Six years ago, on Good Friday, the journalist Melanie Reid was thrown off her horse while on a cross-country ride in Stirlingshire where she lives. The accident broke her neck and back and left her tetraplegic, paralysed from the armpits downwards. On Easter Sunday on Radio 3 she’s Michael Berkeley’s guest on Private Passions, a timely guest, as he says, because she has recently written in her Sunday Times column about being ‘surprised by a small epiphany of happiness’, of experiencing a ‘rebirth’, if ‘rather cruel’.
‘You find joy in little things …I see all the things that I never saw in my busy life,’ she says, which coming from her sounds far more than a cliché because she has also written about the awful business of catheters and rectal tubes, of the tedium, the frustration of her life now, of the way that her memories of the accident (she was conscious throughout and remembers everything) are ‘always there, gnawing away at you’. For months she couldn’t listen to music, not even an upbeat pop song, because ‘the pain and emotion it provoked in me was unstoppable …I could do many strong things during my rehabilitation [she spent a year in hospital] but I could not have listened to Bach.’
Reid’s weekly column about life as a tetraplegic, which she began writing after only three weeks in hospital, at first using a voice recorder and then learning how to type with two fingers, has inspired many with her grim determination and brutal honesty about how she feels. She has also been criticised by some disabled rights groups because she insists that ‘from where I sit, there’s not a disabled person who would not want a happy, free body back’. She’s also aroused the ire of the anti-euthanasia lobby because she believes choice is essential, ‘it liberates me to enjoy life on my terms’, knowing that she could, if it came to it, end it. She never pretends, never dissembles, telling us instead that soon after the accident she told her husband to leave her. ‘It almost seemed the polite thing to do.’ (Of course, he didn’t.)
After a while she discovered her injuries were not ‘complete’. There were still some flickers of movement, some muscle power in her arms. When it first happened she was ‘delirious …I’ll learn to walk again. My bladder and bowels will stop being paralysed.’ Only to be crushed when she was told there would be no progression; she could hope for nothing more but would have to live with these flickers, with ‘the torture of possibility’, as she has described her situation.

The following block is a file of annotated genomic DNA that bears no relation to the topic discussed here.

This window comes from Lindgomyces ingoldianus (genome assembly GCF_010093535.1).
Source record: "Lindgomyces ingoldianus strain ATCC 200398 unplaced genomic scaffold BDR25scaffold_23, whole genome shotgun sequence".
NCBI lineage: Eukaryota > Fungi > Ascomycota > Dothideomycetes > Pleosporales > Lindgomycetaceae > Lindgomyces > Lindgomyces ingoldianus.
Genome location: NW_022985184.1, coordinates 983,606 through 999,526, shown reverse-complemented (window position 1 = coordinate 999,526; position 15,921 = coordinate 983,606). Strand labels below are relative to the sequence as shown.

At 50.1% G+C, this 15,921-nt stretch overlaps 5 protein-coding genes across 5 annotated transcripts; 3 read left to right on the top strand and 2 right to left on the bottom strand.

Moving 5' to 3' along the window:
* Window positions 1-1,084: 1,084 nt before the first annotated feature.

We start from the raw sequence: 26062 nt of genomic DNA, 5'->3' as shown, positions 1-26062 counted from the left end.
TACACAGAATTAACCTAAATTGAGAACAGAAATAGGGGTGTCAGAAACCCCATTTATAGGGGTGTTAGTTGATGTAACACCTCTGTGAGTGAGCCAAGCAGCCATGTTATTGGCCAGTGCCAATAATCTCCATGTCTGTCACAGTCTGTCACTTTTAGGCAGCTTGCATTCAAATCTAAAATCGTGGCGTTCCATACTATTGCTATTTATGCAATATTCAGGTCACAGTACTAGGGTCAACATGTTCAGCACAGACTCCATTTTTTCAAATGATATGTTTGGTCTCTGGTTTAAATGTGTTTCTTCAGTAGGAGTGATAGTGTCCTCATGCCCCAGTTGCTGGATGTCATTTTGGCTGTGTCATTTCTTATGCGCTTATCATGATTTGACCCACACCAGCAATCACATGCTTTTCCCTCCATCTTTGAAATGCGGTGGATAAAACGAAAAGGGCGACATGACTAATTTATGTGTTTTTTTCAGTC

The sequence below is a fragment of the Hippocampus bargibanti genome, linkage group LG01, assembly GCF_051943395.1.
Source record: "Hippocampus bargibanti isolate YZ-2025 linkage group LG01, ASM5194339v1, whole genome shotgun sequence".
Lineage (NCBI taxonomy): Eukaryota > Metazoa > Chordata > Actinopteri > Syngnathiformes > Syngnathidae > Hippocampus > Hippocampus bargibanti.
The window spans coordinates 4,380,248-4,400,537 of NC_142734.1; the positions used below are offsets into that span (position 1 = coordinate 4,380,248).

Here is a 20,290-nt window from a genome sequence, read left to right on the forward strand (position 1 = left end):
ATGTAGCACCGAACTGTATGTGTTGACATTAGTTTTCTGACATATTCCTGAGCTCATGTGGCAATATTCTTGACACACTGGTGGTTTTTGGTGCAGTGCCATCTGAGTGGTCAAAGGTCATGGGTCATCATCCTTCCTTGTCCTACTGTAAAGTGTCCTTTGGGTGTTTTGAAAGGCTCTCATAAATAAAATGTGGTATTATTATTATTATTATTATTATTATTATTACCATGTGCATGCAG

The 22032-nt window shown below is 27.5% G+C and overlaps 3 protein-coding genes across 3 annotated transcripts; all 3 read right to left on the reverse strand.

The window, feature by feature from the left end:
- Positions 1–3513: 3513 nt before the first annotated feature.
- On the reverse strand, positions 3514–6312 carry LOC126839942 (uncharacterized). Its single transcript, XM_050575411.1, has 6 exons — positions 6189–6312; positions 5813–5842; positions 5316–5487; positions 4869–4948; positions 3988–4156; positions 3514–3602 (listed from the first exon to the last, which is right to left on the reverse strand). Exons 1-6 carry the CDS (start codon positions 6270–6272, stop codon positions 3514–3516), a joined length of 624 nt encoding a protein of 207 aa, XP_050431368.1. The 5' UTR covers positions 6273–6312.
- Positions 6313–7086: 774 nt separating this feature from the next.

For her, rebirth means that she has had to learn how to live with a different self, and not one of her own choosing but imposed on her in a matter of seconds. Her story should be dark, depressing, wasted, but she still does carry a light, and a very bright one, because she’s not afraid to look into that darkness and expose it. Of her choice of Beethoven’s Fifth Piano Concerto she remarked, ‘It marshalls you. The music says, “Come on. Rise up with me.”’
Radio 2’s special Easter Glory programme (also Easter Sunday) takes us on a trip back into the wireless era, its combination of readings and music with a religious theme straight out of Lord Reith’s rulebook. Improving but also entertaining. Yet it’s so well made, the music (performed by the Bach Choir and the BBC Concert Orchestra) so calming and uplifting, it’s like balm for a weary soul.
Frances Finn presents and talks to John Rutter about the inspirations for his new series of cantatas, The Gift of Life, which is threaded through the programme. In ‘The Gift of Each Day’, for instance, Rutter says he was inspired by the same thoughts and insights that Melanie Reid shares with us earlier in the day on Radio 3. ‘It’s a very ordinary thought,’ he remarked, ‘perhaps a bit cheesy’, but we are ‘never grateful enough’ for the simple things like ‘just waking up each day and still being able to wiggle my toes’.
Also, next week, if you happen to be by the sea for the Easter holiday listen out for Radio 4’s five-part A Guide to Coastal Wildlife, beautifully recorded with every splash of water and curlew’s call by Chris Watson (and produced by Sarah Blunt). It’s a chance to recapture the way of looking we all once experienced as a child, staring for hours into a rockpool simply observing the minute movement of a crab’s pincer or a sea anemone’s tentacles. Phil Gates and Brett Westwood remind us of the excitement of never knowing what you’re going to find when you first start looking into the depths of the pool. There’s always something interesting lurking underneath. Take those empty shells in the corner. Look again and you’ll discover that one of them is a hermit crab, waiting to find another shell to move into in order to survive. In one smooth movement the crab slips out of its shell and slides into the huge coil of the whelk next door. A step up the property ladder for the crab; rebirth of another kind.
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